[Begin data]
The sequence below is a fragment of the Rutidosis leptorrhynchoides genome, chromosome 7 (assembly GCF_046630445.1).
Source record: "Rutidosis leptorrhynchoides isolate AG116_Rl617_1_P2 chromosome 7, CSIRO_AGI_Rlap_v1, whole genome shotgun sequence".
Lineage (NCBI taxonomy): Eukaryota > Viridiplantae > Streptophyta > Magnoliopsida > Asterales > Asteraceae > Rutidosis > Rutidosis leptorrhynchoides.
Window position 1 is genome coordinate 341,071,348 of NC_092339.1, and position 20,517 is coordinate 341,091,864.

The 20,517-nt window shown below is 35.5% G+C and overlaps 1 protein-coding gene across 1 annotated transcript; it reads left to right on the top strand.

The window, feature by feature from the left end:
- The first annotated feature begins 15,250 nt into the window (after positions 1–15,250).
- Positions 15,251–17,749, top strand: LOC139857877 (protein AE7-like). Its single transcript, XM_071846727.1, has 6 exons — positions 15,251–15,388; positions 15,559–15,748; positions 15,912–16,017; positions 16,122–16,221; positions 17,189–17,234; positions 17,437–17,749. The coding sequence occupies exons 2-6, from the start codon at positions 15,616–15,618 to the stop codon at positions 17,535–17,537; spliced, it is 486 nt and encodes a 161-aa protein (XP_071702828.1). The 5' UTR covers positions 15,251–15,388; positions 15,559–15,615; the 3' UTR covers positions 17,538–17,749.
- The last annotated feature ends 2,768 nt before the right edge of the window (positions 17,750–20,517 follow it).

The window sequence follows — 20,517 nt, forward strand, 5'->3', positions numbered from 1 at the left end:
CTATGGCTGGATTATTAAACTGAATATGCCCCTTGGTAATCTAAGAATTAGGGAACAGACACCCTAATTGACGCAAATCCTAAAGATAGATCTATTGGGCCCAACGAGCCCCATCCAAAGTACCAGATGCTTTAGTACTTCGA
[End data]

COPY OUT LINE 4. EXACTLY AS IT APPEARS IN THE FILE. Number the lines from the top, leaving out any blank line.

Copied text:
Window position 1 is genome coordinate 341,071,348 of NC_092339.1, and position 20,517 is coordinate 341,091,864.